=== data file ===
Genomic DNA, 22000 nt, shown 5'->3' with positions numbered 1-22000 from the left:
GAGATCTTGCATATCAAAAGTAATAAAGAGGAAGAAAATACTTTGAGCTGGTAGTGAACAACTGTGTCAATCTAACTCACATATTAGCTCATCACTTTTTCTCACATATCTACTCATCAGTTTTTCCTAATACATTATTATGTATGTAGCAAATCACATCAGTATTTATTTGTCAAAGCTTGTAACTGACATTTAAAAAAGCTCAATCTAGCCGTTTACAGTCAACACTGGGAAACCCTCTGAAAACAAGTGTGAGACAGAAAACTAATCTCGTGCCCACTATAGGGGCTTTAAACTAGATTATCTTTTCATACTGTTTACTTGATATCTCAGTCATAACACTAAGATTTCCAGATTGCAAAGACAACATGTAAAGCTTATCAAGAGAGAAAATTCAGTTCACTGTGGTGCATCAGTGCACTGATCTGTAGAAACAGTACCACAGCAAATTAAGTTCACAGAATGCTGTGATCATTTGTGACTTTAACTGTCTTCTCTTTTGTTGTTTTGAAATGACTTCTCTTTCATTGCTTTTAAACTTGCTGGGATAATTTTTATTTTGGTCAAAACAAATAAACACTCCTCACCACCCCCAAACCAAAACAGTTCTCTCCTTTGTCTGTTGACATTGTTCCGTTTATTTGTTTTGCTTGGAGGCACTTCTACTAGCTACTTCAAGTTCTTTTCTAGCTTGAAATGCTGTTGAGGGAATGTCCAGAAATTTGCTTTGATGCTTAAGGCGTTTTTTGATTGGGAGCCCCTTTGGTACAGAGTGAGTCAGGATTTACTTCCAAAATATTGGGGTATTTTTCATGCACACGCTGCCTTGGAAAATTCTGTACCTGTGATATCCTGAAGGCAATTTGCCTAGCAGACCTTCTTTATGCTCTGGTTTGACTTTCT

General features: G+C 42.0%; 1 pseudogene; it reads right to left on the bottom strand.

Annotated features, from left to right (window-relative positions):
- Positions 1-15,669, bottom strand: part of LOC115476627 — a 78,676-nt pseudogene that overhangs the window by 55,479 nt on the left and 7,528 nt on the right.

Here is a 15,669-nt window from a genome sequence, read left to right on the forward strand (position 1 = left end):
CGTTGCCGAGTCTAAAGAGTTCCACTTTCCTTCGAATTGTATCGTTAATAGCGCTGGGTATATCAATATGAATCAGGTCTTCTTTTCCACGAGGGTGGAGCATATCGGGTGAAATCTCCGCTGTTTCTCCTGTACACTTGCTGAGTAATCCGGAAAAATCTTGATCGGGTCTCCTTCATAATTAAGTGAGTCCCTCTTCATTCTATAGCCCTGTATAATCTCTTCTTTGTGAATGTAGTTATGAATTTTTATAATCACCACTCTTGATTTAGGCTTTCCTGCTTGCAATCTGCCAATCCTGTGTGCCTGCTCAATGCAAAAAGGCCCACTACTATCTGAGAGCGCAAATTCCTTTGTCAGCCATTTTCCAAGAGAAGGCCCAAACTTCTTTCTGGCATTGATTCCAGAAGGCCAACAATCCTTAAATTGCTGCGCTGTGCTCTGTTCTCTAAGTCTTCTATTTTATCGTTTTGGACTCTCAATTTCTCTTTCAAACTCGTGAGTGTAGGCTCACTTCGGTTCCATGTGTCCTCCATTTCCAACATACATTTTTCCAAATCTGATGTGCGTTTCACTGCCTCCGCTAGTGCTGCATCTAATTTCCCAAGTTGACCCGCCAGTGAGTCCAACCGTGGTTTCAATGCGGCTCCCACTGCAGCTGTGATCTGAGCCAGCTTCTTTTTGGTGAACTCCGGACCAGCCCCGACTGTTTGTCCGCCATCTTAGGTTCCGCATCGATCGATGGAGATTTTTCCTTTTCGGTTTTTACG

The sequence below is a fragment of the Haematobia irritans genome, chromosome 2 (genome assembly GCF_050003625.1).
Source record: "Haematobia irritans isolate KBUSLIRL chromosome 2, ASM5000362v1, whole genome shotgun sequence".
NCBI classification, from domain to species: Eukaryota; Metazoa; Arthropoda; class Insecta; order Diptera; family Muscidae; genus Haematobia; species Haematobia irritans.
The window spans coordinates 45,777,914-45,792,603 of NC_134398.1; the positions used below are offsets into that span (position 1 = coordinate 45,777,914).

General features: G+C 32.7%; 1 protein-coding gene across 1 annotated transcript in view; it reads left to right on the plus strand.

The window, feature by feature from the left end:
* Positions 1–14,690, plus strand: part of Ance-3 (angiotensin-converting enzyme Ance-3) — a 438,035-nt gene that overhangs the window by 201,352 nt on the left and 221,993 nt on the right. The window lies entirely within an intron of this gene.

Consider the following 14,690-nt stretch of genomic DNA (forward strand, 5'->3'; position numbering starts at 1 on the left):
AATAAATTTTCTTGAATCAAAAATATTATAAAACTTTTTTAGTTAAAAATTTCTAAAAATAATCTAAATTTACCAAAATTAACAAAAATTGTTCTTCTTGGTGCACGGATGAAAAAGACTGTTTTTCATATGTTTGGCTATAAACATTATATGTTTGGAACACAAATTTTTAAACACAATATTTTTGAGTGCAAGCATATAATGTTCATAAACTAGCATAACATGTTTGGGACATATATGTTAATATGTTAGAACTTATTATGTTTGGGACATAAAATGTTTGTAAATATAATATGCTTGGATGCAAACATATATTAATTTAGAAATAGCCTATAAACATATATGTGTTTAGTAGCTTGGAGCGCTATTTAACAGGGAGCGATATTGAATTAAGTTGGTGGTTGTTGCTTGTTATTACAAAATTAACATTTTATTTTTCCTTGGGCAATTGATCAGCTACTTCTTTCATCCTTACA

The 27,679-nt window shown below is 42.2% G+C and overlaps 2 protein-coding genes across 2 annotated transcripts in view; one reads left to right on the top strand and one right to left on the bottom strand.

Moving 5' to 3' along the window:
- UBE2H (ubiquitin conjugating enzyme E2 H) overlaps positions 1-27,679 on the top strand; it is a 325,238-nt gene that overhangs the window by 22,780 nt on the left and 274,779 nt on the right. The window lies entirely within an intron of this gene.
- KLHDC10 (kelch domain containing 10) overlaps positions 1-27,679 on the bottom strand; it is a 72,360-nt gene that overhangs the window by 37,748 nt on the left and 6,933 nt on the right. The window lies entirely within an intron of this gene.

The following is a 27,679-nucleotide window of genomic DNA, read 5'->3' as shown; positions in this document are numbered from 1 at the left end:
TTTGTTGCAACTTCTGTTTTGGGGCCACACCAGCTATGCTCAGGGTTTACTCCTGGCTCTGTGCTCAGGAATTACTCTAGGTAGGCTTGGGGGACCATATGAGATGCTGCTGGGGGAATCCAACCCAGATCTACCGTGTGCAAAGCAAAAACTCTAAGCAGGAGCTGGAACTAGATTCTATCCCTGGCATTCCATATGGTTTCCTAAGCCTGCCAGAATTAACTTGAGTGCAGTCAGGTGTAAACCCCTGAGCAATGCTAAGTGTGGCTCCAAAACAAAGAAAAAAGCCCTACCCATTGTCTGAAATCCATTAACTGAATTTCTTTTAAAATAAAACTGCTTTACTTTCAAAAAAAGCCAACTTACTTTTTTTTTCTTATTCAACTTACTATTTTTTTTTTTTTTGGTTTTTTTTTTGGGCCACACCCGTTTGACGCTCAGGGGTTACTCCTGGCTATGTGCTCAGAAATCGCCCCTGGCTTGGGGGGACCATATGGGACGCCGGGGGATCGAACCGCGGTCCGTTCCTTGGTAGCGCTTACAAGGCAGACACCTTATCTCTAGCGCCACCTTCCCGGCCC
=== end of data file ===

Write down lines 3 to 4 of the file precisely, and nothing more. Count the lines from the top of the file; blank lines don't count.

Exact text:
General features: G+C 42.0%; 1 pseudogene; it reads right to left on the bottom strand.

Annotated features, from left to right (window-relative positions):